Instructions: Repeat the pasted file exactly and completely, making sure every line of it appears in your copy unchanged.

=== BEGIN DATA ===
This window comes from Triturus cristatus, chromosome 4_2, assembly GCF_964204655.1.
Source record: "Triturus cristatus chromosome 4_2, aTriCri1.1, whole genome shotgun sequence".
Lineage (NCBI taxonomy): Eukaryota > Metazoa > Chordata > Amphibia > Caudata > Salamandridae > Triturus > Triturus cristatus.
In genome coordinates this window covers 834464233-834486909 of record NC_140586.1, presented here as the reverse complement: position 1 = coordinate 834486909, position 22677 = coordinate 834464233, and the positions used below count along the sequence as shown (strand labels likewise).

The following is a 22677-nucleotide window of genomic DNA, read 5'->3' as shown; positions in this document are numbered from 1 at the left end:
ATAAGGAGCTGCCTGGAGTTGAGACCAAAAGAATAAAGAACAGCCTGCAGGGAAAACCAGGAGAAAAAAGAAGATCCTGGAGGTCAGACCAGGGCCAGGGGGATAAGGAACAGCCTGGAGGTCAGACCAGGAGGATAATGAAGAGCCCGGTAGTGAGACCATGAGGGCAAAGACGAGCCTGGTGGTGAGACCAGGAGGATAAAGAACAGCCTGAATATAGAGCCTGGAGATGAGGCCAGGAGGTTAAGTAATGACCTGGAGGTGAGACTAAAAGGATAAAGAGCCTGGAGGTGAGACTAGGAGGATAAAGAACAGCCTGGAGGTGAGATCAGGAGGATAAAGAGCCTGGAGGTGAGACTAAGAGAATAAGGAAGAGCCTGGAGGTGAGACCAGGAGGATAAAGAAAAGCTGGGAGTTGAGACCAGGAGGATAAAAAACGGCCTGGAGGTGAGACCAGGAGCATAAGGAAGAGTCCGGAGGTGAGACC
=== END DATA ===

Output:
This window comes from Triturus cristatus, chromosome 4_2, assembly GCF_964204655.1.
Source record: "Triturus cristatus chromosome 4_2, aTriCri1.1, whole genome shotgun sequence".
Lineage (NCBI taxonomy): Eukaryota > Metazoa > Chordata > Amphibia > Caudata > Salamandridae > Triturus > Triturus cristatus.
In genome coordinates this window covers 834464233-834486909 of record NC_140586.1, presented here as the reverse complement: position 1 = coordinate 834486909, position 22677 = coordinate 834464233, and the positions used below count along the sequence as shown (strand labels likewise).

The following is a 22677-nucleotide window of genomic DNA, read 5'->3' as shown; positions in this document are numbered from 1 at the left end:
ATAAGGAGCTGCCTGGAGTTGAGACCAAAAGAATAAAGAACAGCCTGCAGGGAAAACCAGGAGAAAAAAGAAGATCCTGGAGGTCAGACCAGGGCCAGGGGGATAAGGAACAGCCTGGAGGTCAGACCAGGAGGATAATGAAGAGCCCGGTAGTGAGACCATGAGGGCAAAGACGAGCCTGGTGGTGAGACCAGGAGGATAAAGAACAGCCTGAATATAGAGCCTGGAGATGAGGCCAGGAGGTTAAGTAATGACCTGGAGGTGAGACTAAAAGGATAAAGAGCCTGGAGGTGAGACTAGGAGGATAAAGAACAGCCTGGAGGTGAGATCAGGAGGATAAAGAGCCTGGAGGTGAGACTAAGAGAATAAGGAAGAGCCTGGAGGTGAGACCAGGAGGATAAAGAAAAGCTGGGAGTTGAGACCAGGAGGATAAAAAACGGCCTGGAGGTGAGACCAGGAGCATAAGGAAGAGTCCGGAGGTGAGACC